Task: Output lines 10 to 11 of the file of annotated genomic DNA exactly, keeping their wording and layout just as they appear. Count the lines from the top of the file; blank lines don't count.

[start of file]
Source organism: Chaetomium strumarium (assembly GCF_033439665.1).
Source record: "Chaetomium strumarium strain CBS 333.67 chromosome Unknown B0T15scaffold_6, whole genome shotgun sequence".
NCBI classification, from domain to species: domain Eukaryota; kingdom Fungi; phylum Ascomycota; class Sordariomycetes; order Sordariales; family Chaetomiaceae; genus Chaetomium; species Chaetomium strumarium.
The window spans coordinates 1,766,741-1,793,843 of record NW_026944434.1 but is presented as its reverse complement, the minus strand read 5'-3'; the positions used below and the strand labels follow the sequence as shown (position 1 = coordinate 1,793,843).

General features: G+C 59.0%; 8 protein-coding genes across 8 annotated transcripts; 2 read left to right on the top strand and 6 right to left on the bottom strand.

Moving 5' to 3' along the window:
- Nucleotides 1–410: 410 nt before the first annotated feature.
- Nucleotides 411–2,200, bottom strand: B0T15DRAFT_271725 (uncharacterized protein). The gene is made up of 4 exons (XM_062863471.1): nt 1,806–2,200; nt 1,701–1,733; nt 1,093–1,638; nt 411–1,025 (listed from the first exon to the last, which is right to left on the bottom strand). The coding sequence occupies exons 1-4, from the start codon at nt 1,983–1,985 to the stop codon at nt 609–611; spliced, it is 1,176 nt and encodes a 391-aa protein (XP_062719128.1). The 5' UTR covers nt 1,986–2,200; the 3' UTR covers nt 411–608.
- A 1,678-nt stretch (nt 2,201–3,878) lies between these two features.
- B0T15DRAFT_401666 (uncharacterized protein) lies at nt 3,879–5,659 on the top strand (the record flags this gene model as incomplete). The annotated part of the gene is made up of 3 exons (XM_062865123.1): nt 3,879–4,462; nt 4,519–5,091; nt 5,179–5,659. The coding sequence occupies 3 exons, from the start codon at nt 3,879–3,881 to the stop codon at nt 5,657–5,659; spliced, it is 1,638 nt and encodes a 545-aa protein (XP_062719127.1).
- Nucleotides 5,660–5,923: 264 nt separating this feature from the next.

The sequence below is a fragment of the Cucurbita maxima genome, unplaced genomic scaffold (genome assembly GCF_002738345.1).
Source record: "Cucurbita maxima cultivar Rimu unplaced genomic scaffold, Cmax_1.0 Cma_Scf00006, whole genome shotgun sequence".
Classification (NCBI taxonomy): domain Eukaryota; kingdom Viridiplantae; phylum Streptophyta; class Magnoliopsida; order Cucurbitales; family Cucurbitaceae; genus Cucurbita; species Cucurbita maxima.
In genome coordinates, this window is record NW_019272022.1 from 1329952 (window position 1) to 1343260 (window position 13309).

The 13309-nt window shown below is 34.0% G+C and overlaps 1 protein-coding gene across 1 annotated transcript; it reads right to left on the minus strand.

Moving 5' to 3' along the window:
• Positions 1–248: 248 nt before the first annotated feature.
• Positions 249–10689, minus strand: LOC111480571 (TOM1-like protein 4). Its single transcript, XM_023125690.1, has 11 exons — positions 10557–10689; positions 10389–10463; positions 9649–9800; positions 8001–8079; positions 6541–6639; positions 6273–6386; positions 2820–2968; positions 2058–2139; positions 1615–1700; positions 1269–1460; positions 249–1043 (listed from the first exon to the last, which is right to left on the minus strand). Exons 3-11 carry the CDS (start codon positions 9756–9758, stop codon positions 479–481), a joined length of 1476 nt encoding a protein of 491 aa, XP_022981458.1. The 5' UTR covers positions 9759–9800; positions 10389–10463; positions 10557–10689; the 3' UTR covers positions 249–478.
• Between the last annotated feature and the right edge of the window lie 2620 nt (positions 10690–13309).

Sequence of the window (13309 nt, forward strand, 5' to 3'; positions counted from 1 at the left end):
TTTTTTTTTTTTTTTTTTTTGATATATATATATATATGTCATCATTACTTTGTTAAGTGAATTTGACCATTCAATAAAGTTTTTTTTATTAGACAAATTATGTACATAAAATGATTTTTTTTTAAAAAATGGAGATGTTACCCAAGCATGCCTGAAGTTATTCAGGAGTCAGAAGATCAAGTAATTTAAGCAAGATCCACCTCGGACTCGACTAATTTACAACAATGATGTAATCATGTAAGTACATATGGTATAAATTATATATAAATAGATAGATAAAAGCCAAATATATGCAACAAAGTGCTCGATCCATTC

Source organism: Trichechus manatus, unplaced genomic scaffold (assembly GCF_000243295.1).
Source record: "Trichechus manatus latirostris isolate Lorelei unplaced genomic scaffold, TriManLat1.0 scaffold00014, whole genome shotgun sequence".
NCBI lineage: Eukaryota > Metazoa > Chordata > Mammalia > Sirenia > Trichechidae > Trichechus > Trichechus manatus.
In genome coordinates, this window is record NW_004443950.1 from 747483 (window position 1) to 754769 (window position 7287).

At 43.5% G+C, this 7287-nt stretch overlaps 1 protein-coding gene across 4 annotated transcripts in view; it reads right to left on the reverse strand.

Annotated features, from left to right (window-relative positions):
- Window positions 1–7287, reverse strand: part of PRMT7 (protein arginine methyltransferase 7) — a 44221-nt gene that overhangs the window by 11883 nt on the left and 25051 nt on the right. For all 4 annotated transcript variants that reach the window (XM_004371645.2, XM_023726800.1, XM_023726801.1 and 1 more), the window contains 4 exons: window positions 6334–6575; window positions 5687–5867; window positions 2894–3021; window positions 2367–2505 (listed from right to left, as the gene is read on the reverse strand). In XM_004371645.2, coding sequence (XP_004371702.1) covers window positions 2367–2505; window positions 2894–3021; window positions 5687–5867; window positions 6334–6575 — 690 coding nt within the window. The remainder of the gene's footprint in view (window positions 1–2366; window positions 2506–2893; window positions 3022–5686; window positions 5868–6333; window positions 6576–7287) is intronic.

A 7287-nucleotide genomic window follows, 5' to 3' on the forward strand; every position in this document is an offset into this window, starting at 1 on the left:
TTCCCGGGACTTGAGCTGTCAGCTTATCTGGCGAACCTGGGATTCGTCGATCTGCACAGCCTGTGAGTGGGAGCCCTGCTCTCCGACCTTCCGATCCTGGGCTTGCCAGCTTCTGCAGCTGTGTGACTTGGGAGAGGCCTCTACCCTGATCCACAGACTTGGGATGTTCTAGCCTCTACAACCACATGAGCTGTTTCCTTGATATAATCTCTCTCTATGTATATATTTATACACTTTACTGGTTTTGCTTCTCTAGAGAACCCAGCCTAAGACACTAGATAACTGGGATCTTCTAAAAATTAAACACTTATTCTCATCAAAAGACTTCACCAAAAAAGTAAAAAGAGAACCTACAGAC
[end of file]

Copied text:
- B0T15DRAFT_401666 (uncharacterized protein) lies at nt 3,879–5,659 on the top strand (the record flags this gene model as incomplete). The annotated part of the gene is made up of 3 exons (XM_062865123.1): nt 3,879–4,462; nt 4,519–5,091; nt 5,179–5,659. The coding sequence occupies 3 exons, from the start codon at nt 3,879–3,881 to the stop codon at nt 5,657–5,659; spliced, it is 1,638 nt and encodes a 545-aa protein (XP_062719127.1).
- Nucleotides 5,660–5,923: 264 nt separating this feature from the next.